A team of US researchers has developed a tiny "walking" motor that can move back and forth across a surface or turn the gears of a machine.
The mobile motor could pave the way for robots to assemble complex structures -- including other robots, said the team from Massachusetts Institute of Technology (MIT).
"One emerging application is to make tiny robots that can work in confined spaces," said Professor Neil Gershenfeld.
Langford's initial motor has an ant-like ability to lift seven times its own weight.
The team assembled the novel motor that moves an appendage in discrete mechanical steps, which can be used to turn a gear wheel, and a mobile form of the motor that turns those steps into locomotion, allowing it to "walk" across a surface in a way that is reminiscent of the molecular motors that move muscles.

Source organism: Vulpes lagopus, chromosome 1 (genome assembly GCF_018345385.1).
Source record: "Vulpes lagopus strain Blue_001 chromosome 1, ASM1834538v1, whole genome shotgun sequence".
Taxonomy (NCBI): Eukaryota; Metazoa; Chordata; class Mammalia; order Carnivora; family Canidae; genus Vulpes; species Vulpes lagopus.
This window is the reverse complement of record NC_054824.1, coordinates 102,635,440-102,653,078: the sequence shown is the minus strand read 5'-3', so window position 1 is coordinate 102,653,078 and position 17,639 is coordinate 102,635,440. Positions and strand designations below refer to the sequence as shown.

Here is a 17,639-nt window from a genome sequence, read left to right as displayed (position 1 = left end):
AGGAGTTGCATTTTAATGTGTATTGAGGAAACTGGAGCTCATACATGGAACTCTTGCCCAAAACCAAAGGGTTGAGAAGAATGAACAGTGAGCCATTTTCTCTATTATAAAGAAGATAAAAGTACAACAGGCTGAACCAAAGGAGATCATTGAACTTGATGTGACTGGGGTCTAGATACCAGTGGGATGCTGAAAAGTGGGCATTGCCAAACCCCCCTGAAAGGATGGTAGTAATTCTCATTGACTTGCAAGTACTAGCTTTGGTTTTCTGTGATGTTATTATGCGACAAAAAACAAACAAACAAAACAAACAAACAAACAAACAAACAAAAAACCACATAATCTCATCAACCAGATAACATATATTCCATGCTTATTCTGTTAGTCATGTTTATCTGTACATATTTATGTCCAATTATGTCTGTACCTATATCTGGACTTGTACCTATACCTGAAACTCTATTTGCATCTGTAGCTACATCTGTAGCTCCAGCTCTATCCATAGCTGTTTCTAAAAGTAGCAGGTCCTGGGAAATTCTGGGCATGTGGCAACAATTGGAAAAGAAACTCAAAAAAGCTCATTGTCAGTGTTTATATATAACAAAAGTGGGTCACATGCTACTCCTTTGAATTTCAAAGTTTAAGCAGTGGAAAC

These parts could also be assembled into hands for gripping, or legs for walking, as needed for a particular task, and then later reassembled as those needs change.
Gershenfeld referred to them as "digital materials," discrete parts that can be reversibly joined, forming a kind of functional micro-LEGO.
To build in the "brains," Langford has added part types that contain millimetre-sized integrated circuits, along with a few other part types to take care of connecting electrical signals in three dimensions.
(Image & GIF Courtesy: MIT)